“I would say that America is a country that many people in third world countries view as, you know, the country where you can achieve the American dream,” said 22-year-old Adji Diatta. She was born in the U.S. to Senegalese parents. Her mother immigrated from Dakar in 1996, and her father immigrated a few years before, though it is undetermined which year. Because of her dark skin, Diatta has always felt like an outcast in her own country.

Diatta is a first-generation Senegalese-American but does not personally identify as an American. She feels rejected by the standards of beauty where lighter-skinned women are at the top of the hierarchy, while darker women are viewed as mediocre and unattractive. When Diatta is in Senegal, she feels she can be her true self, finding confidence in her dark skin and African features.

Diatta, who is a student at Brooklyn College residing in East Harlem, tends to hang around women who look like her. Women who are also of African descent, such as her close friends Mariam Barrie, 24, and Abigail Yakubu, 20. Barrie was born in Sierra Leone and raised in both Sierra Leone and Guinea; Yakubu was born and raised in Nigeria. Barrie currently, resides in Brooklyn and Yakubu resides in Queens.

As of 2017, West African immigrants make up most of the African immigrant population in New York City; with the highest percentage living in the Bronx followed by Brooklyn and Manhattan. The African immigrant population has spiked in the U.S., doubling every decade since 1970, according to Pew Research Center.

32-year-old Anita Festus fell in love with what she considered to be an abundance of jobs and referred to America as a “second heaven.” Although Festus is proud to come from Nigeria, she prefers to live in the States, because she was able to find work easily. In order to make ends meet, Anita first worked as a waitress at the Arch Diner, in Brooklyn. Festus is now the CEO of House of Nitta (HON).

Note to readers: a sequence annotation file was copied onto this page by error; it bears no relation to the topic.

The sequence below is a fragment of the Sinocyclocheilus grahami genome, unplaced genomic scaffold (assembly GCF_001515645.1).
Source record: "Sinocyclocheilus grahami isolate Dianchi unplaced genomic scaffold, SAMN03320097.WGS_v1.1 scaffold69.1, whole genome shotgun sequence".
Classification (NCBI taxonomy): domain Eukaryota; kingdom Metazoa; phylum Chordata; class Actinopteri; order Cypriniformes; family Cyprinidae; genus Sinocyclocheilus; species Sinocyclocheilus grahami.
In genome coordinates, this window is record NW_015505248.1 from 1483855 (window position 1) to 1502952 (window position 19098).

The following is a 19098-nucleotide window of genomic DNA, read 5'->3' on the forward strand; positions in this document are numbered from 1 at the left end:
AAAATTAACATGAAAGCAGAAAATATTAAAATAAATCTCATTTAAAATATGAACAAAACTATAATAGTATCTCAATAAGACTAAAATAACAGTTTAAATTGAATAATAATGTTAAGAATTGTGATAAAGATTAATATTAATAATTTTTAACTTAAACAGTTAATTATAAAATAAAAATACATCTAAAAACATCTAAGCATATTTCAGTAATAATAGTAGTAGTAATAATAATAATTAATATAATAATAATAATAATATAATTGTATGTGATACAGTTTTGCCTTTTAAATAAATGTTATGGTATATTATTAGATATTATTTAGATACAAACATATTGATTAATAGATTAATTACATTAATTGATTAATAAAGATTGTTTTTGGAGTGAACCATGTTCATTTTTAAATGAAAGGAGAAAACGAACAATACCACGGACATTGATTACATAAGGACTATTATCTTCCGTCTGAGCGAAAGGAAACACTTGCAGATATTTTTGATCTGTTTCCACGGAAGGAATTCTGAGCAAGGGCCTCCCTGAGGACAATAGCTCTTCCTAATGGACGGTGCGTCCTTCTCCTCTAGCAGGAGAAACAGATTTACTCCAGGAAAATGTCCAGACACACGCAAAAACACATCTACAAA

HON is a non-governmental charity organization, or otherwise known as the “voice of the streets.” Through youth empowerment, HON helps those who are in need in Nigeria and other African countries. Festus lived in Brooklyn for the first few years and now resides in New Jersey.

Nigeria native Oluwadamilola “Dami” Adeyemi, 21, who is currently studying abroad at Stony Brook University in Long Island, came here because she has long believed that the U.S. was the “land of opportunities.”

When she finally arrived in the States, she realized that things were not as simple as they seemed. Her blackness was never a burden in Nigeria, but here she realized that she would be looked down upon for the color of her skin. She found herself on guard, becoming “pro-black” in the process of it all.

All five women have different perspectives on how the U.S. has transformed their lives and whether the U.S. is everything they thought it would be. In the documentary Rooted in West Africa, Blooming in America, these young women discuss some of the cultural differences they’ve noticed; their experiences with racism and colorism in West Africa and the U.S.; and whether they feel like they can identify and connect with the African-American community.

Although they differ in many ways, what they have in common is their strength, endurance, and ability to find the balance between pride in their West African heritage and what it means to be an American.

Watch the full documentary here.

See more stories from Ali McPherson, Adji Diatta, and leaders in the African American community in our print edition BLACK, available in Barnes & Noble, Books A Million and other major retailers nationwide! Get your digital copy through our app on iTunes and Google Play, or visit our Apple News channel for other great content.

Based in New York, Ali McPherson has published work in HuffPost, the New School Free Press, and Eleven and a Half Literary Journal.